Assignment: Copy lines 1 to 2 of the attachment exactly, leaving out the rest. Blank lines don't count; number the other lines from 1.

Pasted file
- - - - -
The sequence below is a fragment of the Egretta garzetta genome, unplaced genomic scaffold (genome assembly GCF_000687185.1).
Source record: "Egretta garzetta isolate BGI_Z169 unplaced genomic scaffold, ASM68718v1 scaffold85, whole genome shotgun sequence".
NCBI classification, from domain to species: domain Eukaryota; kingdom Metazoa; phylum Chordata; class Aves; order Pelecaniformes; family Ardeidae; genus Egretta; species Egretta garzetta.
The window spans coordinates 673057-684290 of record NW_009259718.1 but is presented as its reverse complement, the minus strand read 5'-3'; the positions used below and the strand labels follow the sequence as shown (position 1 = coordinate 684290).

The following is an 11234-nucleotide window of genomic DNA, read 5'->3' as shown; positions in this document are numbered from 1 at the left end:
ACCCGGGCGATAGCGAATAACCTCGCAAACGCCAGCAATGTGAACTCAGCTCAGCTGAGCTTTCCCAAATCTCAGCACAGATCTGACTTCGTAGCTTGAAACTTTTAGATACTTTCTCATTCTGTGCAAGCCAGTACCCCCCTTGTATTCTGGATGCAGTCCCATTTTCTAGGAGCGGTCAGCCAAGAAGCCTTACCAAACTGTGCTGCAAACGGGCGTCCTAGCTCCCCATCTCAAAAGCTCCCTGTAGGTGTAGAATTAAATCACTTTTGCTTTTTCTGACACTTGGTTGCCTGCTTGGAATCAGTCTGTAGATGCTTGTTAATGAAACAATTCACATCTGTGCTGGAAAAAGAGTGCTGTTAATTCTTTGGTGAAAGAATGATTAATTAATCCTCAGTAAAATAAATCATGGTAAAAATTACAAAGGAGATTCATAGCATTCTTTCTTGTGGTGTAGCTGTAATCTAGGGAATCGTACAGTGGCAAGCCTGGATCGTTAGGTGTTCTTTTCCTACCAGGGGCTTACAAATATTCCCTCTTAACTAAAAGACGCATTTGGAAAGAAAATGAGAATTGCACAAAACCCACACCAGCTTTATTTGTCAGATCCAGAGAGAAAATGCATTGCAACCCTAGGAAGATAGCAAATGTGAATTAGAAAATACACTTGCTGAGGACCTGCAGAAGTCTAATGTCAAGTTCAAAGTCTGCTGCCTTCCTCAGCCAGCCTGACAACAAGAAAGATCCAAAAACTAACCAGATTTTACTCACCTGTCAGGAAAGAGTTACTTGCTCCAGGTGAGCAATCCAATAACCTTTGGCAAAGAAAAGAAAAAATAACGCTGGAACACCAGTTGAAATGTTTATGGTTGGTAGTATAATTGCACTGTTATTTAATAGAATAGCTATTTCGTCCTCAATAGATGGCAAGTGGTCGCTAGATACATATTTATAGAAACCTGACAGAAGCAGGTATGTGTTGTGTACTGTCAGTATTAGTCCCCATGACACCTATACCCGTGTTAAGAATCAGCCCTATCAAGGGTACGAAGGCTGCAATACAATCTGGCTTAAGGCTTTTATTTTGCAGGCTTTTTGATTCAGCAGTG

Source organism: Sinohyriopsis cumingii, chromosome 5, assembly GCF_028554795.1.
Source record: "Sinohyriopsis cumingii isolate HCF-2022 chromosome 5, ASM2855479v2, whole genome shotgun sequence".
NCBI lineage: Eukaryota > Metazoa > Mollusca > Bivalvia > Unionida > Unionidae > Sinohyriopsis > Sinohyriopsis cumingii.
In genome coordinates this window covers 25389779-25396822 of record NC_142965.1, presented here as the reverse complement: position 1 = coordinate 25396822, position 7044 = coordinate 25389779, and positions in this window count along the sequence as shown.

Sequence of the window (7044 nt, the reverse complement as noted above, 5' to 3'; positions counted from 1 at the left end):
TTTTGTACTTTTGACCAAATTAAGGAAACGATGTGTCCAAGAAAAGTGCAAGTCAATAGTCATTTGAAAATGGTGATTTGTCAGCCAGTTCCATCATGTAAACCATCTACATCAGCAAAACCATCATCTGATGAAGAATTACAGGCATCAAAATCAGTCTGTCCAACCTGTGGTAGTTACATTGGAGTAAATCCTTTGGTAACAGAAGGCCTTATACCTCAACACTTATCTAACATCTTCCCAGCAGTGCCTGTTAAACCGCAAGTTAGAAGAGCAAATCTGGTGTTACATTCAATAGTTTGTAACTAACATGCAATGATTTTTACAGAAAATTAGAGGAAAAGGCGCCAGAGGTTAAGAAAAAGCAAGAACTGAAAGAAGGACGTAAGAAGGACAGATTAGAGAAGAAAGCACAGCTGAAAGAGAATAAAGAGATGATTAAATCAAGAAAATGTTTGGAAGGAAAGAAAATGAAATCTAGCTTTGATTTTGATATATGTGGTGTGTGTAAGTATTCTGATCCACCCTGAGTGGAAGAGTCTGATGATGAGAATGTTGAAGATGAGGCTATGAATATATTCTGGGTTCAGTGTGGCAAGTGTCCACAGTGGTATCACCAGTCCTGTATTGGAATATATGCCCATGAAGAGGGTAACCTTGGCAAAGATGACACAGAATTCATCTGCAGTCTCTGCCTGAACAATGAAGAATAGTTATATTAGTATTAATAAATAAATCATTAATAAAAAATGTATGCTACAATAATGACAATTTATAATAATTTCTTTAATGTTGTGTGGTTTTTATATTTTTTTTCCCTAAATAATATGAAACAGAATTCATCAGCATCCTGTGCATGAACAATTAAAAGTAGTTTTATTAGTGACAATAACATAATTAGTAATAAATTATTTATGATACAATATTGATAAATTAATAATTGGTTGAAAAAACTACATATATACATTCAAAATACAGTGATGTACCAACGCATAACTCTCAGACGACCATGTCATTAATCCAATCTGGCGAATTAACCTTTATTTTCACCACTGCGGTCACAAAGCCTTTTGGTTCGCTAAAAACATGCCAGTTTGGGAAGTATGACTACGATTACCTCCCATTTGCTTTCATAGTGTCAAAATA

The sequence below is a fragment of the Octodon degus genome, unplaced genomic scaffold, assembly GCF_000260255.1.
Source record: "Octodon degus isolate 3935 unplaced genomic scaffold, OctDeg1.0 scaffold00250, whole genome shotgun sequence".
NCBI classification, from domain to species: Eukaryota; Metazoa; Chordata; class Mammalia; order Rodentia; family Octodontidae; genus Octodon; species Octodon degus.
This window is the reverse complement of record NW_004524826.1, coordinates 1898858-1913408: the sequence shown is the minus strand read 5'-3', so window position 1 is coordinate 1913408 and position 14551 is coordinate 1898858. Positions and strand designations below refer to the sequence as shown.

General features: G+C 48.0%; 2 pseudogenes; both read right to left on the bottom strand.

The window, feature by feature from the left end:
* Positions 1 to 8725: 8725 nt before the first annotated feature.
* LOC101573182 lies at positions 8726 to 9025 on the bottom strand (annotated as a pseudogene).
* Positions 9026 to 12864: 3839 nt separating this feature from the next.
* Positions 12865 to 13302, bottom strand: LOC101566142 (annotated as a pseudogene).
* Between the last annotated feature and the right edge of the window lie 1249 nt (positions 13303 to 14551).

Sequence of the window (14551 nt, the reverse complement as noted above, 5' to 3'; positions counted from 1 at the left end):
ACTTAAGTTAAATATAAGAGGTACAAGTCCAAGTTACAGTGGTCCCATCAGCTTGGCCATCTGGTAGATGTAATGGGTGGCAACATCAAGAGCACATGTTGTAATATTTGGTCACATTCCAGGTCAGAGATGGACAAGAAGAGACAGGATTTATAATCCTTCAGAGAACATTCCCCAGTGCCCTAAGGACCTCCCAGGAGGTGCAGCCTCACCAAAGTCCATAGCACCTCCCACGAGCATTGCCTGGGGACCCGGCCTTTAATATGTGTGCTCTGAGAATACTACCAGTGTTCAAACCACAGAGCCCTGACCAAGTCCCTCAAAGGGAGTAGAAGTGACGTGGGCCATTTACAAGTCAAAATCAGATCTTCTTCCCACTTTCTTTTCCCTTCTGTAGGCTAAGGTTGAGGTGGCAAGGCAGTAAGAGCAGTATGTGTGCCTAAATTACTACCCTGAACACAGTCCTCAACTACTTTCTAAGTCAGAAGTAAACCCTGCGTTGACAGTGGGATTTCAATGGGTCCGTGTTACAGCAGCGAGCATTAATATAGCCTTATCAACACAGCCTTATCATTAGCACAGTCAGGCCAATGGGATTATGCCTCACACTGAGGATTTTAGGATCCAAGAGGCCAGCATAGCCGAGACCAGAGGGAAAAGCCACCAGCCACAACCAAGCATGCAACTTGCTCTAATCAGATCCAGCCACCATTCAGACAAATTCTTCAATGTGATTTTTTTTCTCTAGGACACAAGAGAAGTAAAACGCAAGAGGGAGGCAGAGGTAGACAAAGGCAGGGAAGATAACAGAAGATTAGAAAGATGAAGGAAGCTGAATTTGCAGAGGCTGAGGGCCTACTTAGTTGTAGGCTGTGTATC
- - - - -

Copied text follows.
The sequence below is a fragment of the Egretta garzetta genome, unplaced genomic scaffold (genome assembly GCF_000687185.1).
Source record: "Egretta garzetta isolate BGI_Z169 unplaced genomic scaffold, ASM68718v1 scaffold85, whole genome shotgun sequence".